Here’s the METRO referendum on General Mobility Payments, with light blue indicating that the Yesses were between 50%-75%.


full pageGoogle Earth

The binary views are availalbe here if desired: full pageGoogle Earth

On the whole, the referendum passed as follows:

Yes: 78.84%
No: 21.16%

It takes some straining to see, but there does appear to be a faint view of some Anglo Dem angst at Metro inside the loop. It obviously wasn’t enough to turn a majority in many precincts as almost all of the pure, “No” boxes were simply due to low numbers in split precincts voting against.

What you’d make of the lack of enthusiasm for the referendum outside of that, I’m interested in hearing any theories.

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6 thoughts on “2012 Election Mapping: METRO GMP Referendum

  1. So if the light blue/green indicates strong support of the Metro referendum, what about the dark blue? This seems exactly the opposite to what I might have expected. I’m afraid I’m not understanding this, but would really like to. Thanks for doing it.

  2. I’m guilty of haste in explaining that. Dark blue is 75-100% “Yes”; light blue is 50-75% “Yes; red is where the “No” vote prevailed. I’m inclined to stick with this coloring format for all of the other bonds/refs I map out from this cycle, also.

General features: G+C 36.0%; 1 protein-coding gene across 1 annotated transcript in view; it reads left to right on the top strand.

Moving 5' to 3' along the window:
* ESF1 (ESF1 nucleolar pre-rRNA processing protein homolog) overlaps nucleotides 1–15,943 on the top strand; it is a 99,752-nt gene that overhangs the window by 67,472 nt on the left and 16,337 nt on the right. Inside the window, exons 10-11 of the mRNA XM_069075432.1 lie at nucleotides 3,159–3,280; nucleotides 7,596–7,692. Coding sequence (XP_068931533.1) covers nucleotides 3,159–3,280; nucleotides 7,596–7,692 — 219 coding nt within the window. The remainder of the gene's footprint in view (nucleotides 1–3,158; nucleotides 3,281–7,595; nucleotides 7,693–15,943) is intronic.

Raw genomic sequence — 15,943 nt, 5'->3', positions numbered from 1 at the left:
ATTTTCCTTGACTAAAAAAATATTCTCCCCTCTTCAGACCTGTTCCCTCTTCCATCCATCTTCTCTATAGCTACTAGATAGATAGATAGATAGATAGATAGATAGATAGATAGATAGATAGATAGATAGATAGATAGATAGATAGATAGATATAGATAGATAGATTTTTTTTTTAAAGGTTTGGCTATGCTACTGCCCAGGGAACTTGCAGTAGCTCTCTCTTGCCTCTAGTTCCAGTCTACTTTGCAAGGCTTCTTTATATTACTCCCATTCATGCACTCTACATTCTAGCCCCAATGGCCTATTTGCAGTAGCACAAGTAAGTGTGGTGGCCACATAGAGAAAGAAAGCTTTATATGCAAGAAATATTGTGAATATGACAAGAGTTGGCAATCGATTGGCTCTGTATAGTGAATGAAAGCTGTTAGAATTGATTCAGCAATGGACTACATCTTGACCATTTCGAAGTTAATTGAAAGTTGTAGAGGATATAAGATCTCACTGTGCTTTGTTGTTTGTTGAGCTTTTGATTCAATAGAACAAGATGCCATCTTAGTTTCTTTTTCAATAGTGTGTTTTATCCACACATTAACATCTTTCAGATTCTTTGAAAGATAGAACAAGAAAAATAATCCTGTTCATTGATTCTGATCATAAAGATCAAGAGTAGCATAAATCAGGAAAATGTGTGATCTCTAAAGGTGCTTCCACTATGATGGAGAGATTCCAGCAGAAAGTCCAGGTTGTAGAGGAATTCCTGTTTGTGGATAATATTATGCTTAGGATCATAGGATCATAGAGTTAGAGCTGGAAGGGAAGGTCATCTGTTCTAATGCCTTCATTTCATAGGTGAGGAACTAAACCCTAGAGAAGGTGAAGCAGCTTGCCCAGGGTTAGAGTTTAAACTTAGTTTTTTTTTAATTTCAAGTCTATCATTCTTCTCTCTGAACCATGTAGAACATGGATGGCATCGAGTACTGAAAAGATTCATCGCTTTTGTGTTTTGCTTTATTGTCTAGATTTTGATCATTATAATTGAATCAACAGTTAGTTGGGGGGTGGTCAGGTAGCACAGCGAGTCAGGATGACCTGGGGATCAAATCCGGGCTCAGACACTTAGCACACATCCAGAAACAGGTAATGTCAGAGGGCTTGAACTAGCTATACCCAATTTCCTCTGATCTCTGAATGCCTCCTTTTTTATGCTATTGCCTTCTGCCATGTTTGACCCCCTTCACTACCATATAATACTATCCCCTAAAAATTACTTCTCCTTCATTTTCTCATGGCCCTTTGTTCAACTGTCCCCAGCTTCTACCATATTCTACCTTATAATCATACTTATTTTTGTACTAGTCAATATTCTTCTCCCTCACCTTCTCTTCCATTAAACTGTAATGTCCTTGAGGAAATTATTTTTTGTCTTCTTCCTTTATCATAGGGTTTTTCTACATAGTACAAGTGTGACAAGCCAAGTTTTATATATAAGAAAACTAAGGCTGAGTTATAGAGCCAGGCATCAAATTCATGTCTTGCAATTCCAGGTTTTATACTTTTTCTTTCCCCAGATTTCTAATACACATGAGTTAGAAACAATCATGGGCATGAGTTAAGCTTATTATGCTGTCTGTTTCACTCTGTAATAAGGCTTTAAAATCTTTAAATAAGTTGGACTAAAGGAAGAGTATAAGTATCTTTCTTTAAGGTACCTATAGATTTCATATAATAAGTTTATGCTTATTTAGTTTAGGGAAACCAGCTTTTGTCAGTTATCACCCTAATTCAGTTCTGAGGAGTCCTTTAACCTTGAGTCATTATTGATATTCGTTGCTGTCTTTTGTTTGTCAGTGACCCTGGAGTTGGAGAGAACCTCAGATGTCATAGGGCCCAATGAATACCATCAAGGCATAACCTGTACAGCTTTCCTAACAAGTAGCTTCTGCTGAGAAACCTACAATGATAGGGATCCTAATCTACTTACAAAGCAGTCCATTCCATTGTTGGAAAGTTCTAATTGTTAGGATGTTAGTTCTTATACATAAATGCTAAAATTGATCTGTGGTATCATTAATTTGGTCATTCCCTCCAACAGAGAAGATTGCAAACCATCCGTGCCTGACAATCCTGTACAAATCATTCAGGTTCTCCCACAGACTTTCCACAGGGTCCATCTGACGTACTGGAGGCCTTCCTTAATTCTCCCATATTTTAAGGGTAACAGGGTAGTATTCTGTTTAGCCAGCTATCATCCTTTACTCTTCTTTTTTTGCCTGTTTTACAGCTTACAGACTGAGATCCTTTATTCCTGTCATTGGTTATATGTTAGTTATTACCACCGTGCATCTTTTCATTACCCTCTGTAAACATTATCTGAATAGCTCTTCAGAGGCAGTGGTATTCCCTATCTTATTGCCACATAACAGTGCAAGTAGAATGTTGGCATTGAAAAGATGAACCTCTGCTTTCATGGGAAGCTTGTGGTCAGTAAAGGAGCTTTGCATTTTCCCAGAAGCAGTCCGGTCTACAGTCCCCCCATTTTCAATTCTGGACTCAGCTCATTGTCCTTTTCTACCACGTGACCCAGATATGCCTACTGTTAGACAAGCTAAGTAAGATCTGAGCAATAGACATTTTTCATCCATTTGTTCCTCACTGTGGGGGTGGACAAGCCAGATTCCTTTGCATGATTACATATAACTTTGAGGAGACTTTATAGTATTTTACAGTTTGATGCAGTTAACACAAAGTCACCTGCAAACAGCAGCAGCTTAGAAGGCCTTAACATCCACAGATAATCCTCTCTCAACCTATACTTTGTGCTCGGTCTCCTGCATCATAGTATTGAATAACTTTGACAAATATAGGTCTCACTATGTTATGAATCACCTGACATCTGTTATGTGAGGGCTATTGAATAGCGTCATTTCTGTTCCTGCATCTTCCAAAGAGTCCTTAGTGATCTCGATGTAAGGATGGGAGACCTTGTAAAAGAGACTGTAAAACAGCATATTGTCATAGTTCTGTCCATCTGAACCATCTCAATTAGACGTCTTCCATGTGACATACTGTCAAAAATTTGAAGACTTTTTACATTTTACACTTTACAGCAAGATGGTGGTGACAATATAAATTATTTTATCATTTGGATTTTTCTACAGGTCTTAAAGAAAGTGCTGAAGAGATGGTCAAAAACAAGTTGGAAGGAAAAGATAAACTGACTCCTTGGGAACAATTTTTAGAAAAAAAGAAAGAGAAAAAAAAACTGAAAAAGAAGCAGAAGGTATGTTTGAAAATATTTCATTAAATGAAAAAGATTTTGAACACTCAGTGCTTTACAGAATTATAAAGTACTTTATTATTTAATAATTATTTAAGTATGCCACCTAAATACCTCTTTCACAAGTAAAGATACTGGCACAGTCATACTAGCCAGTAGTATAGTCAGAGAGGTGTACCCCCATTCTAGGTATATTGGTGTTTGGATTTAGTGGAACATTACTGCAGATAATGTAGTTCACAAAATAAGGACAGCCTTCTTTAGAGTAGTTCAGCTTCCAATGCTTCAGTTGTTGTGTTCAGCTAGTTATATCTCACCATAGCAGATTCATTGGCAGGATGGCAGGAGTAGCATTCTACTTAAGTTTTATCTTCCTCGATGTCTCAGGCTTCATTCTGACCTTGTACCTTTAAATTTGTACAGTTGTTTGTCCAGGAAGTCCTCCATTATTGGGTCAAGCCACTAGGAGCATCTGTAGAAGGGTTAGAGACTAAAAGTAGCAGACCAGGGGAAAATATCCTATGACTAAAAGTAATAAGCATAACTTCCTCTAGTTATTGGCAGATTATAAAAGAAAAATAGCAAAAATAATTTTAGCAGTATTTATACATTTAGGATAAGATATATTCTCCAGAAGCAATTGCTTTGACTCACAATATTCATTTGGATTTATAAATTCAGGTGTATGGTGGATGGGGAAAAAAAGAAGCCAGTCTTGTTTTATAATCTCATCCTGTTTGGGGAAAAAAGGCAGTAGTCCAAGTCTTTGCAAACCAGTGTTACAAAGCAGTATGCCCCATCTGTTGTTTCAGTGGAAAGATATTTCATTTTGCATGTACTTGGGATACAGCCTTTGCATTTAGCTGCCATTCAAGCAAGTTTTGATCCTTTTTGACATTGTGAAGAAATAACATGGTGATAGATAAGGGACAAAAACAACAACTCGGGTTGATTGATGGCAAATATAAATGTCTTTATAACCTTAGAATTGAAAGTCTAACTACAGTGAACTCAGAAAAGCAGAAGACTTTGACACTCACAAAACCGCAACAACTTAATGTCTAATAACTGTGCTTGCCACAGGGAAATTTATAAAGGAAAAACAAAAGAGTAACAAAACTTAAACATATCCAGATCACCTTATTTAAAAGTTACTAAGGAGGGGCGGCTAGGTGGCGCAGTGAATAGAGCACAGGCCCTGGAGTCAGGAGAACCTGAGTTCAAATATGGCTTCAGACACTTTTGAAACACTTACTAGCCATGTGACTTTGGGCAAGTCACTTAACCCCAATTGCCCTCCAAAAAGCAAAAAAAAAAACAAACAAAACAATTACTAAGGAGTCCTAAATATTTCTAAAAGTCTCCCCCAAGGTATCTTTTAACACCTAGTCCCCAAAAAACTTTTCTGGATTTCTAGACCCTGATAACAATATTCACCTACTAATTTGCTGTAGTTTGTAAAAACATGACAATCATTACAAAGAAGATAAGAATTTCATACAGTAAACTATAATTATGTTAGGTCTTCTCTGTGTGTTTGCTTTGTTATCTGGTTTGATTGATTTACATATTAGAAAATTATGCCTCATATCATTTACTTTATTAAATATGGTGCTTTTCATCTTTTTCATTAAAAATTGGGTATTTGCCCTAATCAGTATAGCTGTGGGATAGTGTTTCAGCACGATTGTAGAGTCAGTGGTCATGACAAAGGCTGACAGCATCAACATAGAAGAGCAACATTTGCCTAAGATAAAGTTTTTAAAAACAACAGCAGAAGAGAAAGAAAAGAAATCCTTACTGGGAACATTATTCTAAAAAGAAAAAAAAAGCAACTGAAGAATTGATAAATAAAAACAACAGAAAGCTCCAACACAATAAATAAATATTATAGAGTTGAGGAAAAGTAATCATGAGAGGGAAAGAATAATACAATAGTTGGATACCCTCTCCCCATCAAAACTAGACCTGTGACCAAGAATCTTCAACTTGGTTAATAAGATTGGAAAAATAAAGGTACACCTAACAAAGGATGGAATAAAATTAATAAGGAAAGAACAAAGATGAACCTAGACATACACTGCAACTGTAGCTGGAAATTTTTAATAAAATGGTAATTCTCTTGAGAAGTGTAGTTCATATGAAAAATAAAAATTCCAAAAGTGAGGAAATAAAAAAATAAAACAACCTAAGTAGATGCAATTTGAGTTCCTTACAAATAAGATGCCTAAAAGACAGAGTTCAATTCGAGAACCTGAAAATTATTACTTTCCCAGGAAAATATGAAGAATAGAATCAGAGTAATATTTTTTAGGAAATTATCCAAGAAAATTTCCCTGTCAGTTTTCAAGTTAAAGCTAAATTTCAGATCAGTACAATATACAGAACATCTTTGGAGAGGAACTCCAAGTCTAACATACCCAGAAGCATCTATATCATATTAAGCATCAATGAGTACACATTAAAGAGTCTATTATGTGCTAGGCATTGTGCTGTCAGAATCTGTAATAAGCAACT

3. So even the inner city folks voted to end light rail and do more roads in Harris County? How depressing. I wonder what the reason could be for those three widely spaced districts where people voted for transit?

  4. The sections with pure “No” votes on the referendum are more likely explained as being dictated by a low number of voters. The biggest of the No boxes had three votes. I wouldn’t read anything substantive about any geographic reason for their voting. The reason for adding a breakpoint for seeing where there were differences in the degree to which the “Yes” votes differed in intensity was designed to show where there may be greater differences in voting behavior – regardless of what their motivation may have been.

  5. HA! Metro had an election in which either way it gets to keep the money. Why would anyone vote to continue light rail (except if you are a hotshot insider land developer) which starts at nowhere and goes to nowhere. I live 1 block off Westheimer near Galleria. Everyone you ask says “since Westheimer has the most traffic of any street in the Houston area, why not rail down the center of it”. BUT NO, because Westheimer is a state highway, the land developers can never get ownership of the right of way which they can sell to Metro at huge profits so they tell their minions at Metro–take it down Richmond–we own that land….

  6. were the over 200,000 undervotes all over or in any certain part of of the area

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